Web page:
Sydney Brown, Illinois

Illinois safety Sydney Brown (No. 30) knocked Purdue tight end Payne Durham's helmet off with a big hit in the second quarter Saturday. Content Exchange

CHAMPAIGN — Illinois was already without two defensive starters, linebacker Jake Hansen and cornerback Devon Witherspoon, due to injuries and was on the brink of losing a third early in the first quarter Saturday at Purdue.

Fourth-year safety Sydney Brown had just been called for targeting after making a tackle on Boilermakers wide receiver Milton Wright. As Wright dove to the ground and Brown lunged at him, their helmets collided and the play went to review.

The targeting call was eventually overturned, allowing Brown to stay in the game, but in the second quarter he was once again at the center of a hard-hitting play.

This time the safety delivered a violent blow to Purdue tight end Payne Durham's midsection that jolted Durham so much that it actually knocked his helmet off. Durham stayed down on the ground for several minutes, writhing in pain, before eventually walking off the field under his own power.

Throughout that stoppage, Boilermakers fans begged for a targeting call but didn't get it. An official caught on a hot mic even said it was a vicious yet clean hit from Brown.

"You just gotta go for it," Brown said of his big hits. "I think it's one thing where as a safety, it's by chance (if the officials disqualify you for targeting). It's what they think; it's what they see. It's not based off of what you think, right? So you just gotta hope that your head's out of it and that's really it."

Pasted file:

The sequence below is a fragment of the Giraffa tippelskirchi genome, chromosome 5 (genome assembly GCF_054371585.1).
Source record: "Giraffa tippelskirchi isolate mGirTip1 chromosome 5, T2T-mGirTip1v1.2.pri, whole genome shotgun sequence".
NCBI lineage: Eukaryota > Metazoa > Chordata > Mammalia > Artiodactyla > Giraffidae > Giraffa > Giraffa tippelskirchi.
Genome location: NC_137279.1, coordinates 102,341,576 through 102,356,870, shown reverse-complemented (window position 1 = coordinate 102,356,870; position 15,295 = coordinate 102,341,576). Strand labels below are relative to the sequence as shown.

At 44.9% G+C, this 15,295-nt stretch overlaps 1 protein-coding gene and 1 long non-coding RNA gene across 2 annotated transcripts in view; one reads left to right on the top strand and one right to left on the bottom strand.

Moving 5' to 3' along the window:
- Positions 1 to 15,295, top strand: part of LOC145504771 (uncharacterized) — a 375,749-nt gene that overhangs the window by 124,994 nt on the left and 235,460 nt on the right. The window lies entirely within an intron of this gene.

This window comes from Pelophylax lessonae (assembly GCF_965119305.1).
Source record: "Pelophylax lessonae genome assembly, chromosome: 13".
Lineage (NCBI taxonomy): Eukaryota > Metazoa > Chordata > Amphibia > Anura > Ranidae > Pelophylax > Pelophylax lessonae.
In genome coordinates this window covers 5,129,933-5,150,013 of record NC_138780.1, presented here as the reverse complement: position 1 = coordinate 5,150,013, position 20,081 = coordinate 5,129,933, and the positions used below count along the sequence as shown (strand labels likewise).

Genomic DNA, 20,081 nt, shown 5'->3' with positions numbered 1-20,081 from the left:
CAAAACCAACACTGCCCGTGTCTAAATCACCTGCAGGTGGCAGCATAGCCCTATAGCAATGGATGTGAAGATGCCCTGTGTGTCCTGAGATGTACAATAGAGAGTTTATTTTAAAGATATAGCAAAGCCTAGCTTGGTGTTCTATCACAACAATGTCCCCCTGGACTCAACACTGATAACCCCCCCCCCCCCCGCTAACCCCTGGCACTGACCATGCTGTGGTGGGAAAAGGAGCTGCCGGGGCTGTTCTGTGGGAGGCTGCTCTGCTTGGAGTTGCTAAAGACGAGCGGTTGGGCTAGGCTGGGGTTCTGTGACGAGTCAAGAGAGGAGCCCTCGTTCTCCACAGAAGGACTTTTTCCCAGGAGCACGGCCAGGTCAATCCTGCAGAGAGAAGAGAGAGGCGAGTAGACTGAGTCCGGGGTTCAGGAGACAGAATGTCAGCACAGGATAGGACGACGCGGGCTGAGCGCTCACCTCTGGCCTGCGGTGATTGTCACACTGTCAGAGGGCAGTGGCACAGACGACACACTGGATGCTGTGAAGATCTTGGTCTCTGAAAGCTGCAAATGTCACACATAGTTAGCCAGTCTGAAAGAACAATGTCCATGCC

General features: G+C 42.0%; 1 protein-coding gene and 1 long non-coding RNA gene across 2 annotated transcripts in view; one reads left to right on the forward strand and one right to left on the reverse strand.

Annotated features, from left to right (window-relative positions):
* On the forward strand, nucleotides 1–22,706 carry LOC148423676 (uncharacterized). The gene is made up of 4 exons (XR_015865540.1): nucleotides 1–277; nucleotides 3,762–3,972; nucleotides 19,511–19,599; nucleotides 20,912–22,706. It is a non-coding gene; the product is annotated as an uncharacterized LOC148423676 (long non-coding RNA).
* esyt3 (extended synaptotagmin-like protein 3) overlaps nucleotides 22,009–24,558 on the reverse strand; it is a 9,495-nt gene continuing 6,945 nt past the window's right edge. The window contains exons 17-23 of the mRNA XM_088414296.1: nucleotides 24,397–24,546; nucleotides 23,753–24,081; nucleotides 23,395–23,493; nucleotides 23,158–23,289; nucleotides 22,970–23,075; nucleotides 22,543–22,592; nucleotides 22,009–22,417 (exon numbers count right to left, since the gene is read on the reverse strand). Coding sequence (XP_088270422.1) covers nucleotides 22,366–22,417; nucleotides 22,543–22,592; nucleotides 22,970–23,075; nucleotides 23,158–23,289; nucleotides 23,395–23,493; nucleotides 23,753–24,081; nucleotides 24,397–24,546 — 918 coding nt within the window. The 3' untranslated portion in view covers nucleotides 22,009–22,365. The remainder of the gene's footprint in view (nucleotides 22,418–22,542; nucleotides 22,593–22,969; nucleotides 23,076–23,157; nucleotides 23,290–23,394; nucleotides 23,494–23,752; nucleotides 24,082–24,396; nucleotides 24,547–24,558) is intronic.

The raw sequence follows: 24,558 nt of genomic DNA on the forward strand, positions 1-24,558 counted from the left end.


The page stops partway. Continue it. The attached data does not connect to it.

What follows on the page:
Brown's bone-crushing blow set the tone for a stout defensive performance by the Illini, who eventually fell 13-9 at Purdue. Despite the loss, Illinois' defense clearly took another step forward and looks completely different from the unit that gave up 37 and 42 points to UTSA and Virginia, respectively, earlier this season.

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Brown totaled a team-high seven tackles and one pass breakup against the Boilermakers, but he wasn't the only one flying around the field. Fellow fourth-year safety Kerby Joseph had six tackles and one interception, cornerback Tony Adams Jr. added a pick, linebackers Tarique Barnes and Owen Carney Jr. each had a sack, and linebacker Isaiah Gary and defensive lineman Johnny Newton combined for a sack.

On those plays and many others, pads were popping as the Illini imposed their physicality. Defensive coordinator Ryan Walters expects that trend to continue.

"I think what went into it is that our guys were in better positions to be able to deliver contact like that," Walters said. "We talked a couple weeks ago about missed tackles and sort of why they were coming up, and you look at the last two games the mental errors have gone way down, so guys are in better positions to go make plays when those plays come to them. That's kind of what you saw Saturday, just guys in better positions to deliver blows like that."

Walters added that he believes there is "a misnomer out there" about targeting calls limiting players' ability to be physical. He still thinks there are plenty of opportunities to send a message within the confines of the game, which is exactly what Brown and the rest of the team did Saturday at Ross-Ade Stadium.

Brown said it ultimately comes down to how he and his peers prepare. After executing the proper tackling technique countless times in practice, targeting is the last thing on their minds when they dish out bone-rattling blows on game day.

"We're just bringing energy to the field, that's what it is," Brown said. "I think as a defense we've got this aura around us right now. When we make plays it feeds into the offense. You can see it on the drives after so we just gotta do more."

Follow James Boyd on Twitter: @RomeovilleKid

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